Real Level Design Tips
a guest Aug 21st, 2016 145 Never
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- This is a repost from memory because someone thought it was a good idea to let Level Judges be minimods and delete threads because it hurts their feelings or is btb related when it actually isn't. I'll archive this time so it will be ready to read on pastebin if there's any more bullshit.
- 1. [i]Optimize that shit.[/i]
- If your level is going to have custom graphics, optimize them. If you have a completely opaque PNG but it has all the alpha channels saved, you're doing it wrong. If you have a GIF file that only uses 8 colors but you're saving as if it has 256, you're still doing it wrong. Run your graphics through an optimizer tool, there's plenty of ones out there. With 32x32 (which SMBX uses a lot) images and other images with small dimensions you should be able to reduce the file size between 80-90% which keeps download sizes small and knocks off a second or two in loading times. Also, if you're going to be working with Lua Lua, there's no one universal rule for optimized code but just pay attention to when you're repeating lines a lot with slight changes, such as long if-then chains. Scripting and programming relies on math skills, so do the Math when you can to get a desired output and make use of the Math class instead of doing a bunch of checks when if you do the math right you should know exactly what your outputs would be.
- 2. [i]Label that shit.[/i]
- Write out your level name for level file and folder, and the full title of the song if you used custom music. Don't be a dork that wants to keep people from maintaining an archive and wondering which level is which and what songs you used, especially if you don't include them in your OP or ReadMe. Chances are you don't own the custom song anyway so at least give the actual composer enough credit by letting people know about it. For your Lua code, make your variable names clear and label your functions with comments properly along with the code within them. To make a comment in Lua enter two dashes (--) before a line, and you can use that to leave notes on what a particular piece of code does. This helps you work on your Lua project if you come back to it later on and forget what some of the code does, and it helps everyone else understand what you're doing or at least trying to do.
- 1. [i]Test that shit.[/i]
- If you're not able to beat your level without cheats, then it's not worth anyone's time. When you submit a broken mess and call it a level, that's no good. Make sure you can't cheat your level by having blocks that are one block high in the air because a player with a powerup can run and duck into them, and break your level. Also make sure you extend ceilings and walls above the top of the level boundary so that the player can't walk over parts of your level. Also when you test your level do it while [i]trying[/i] to break it so you can take care of any bugs that a player would encounter. Before submitting your level, do a final test. People always forget to put Mario's spawn back at the beginning of a level instead of midway for testing, or forget other quick but important changes like that.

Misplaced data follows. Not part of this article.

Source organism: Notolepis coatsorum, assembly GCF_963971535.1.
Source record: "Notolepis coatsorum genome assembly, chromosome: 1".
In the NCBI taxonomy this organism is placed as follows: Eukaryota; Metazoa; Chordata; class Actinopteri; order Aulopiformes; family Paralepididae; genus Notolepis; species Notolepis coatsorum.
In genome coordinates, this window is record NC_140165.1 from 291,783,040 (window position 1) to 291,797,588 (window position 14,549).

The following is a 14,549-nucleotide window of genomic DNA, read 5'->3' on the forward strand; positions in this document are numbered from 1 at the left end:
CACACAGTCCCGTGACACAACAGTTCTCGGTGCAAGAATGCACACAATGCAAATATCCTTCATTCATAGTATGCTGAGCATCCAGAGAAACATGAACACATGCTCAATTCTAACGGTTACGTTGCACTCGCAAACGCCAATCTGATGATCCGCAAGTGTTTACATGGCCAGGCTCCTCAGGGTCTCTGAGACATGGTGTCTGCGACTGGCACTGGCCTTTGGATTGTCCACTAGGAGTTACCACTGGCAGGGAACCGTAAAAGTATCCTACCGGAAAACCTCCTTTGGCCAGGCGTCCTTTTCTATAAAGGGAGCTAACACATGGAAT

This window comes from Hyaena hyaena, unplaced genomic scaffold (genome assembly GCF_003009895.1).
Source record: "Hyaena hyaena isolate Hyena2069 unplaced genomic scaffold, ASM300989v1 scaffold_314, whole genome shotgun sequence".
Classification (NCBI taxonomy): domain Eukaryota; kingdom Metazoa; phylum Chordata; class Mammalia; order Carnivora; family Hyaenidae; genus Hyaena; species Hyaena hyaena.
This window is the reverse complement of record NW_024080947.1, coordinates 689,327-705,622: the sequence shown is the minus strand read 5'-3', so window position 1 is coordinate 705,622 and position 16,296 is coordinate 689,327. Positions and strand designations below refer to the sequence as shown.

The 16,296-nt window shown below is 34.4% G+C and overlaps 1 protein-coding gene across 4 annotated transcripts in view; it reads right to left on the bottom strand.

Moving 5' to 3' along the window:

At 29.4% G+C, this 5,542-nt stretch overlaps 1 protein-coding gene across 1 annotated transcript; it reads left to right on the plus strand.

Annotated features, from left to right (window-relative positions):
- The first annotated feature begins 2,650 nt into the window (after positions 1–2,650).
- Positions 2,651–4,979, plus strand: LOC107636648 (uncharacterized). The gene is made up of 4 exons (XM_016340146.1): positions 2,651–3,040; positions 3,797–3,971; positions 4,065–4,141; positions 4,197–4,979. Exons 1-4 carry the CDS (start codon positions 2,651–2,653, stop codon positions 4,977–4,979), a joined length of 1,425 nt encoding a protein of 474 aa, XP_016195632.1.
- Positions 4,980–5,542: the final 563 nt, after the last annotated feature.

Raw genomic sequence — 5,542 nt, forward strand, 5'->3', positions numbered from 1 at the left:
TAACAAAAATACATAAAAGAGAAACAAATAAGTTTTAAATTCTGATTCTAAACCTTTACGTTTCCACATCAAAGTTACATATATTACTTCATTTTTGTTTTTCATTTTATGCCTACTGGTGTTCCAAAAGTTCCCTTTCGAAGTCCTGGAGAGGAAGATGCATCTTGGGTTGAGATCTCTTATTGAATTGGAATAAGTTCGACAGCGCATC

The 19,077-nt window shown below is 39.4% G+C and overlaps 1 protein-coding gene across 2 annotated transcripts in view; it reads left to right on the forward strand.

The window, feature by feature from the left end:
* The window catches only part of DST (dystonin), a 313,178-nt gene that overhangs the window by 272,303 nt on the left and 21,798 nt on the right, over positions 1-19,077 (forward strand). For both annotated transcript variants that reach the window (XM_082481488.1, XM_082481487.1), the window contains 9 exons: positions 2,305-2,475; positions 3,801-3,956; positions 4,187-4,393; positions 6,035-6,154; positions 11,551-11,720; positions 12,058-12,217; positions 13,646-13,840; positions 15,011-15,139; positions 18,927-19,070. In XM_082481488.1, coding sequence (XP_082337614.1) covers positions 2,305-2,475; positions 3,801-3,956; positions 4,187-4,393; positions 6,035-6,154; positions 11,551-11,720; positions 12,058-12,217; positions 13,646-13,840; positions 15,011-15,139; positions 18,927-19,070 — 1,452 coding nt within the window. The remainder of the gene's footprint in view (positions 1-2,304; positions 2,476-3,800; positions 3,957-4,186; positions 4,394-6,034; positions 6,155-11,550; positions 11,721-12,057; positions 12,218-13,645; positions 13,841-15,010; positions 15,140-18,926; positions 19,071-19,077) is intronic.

- 2. [i]Make that shit fun.[/i]
- Fun is what normal people call "replay value" as reviewers would say. If your level contains any of the following it's not fun, you hate your player, and you probably should just uninstall SMBX:
- [*] More than two bosses.
- [*] The same boss being respawned after the first one dies.
- [*] Boss battles that rely even slightly on AI and not total player agency.
- [*] Chasing Koopa AI
- [*] Ice physics on snow tiles.
- [*] Ice physics used more than occasionally.
- [*] Messages that explain gimmicks.
- [*] More than one message in a sequence. (exception: dialouge but not for more than like 5 messages)
- [*] Any situation when the player has to wait on AI.
- [*] Metroid stuff to make bosses harder than they need to be.
- [*] Any situation when there is three or more projectiles on screen.
- [*] Hitboxes greater than or equal to the dimensions of an NPC.
- [*] Repetition of any sort.
- Games are about having fun, and nobody cares about your super cool boss rushes or complex events when your level is terrible. The player should be saying "Wow, I've never seen that before that's pretty cool!" or "Wow, that was cool I want to do that again or maybe make a level with that gimmick," not "I want to kill myself and bring the level designer with me." It's not a contest despite popular opinion, so enjoy making your levels so people enjoy playing them.
- 3. [i]Consider that shit.[/i]
- When you submit your level and get a review, there are things to consider when taking criticism. When someone critiques your level, it's supposed to help you not hurt you but look out for the following buzzwords that discredit whoever uses them and should be ignored:
- [*] Clash
- [*] Cutoff
- [*] In my opinion
- [*] [Insert Mario Game] styled
- The context should rarely matter. Your level is being reviewed, not your graphics so if there's a few pixels where they shouldn't be that doesn't effect the level at all. Don't do anything stupid like having bushes in the air, not correctly using tiles, and making cgfx bad on purpose because then you have it coming.
- Discuss. If there's anything that I forgot to mention or missed, let me know and I will amend this post. If you're in doubt about if your level follows these tips, ask this question:
- Would my level not be seen in a Nintendo Super Mario Bros. game?
- If you said yes, then you screwed up somewhere. Check this video out for a clearer understanding but apply it to SMBX:
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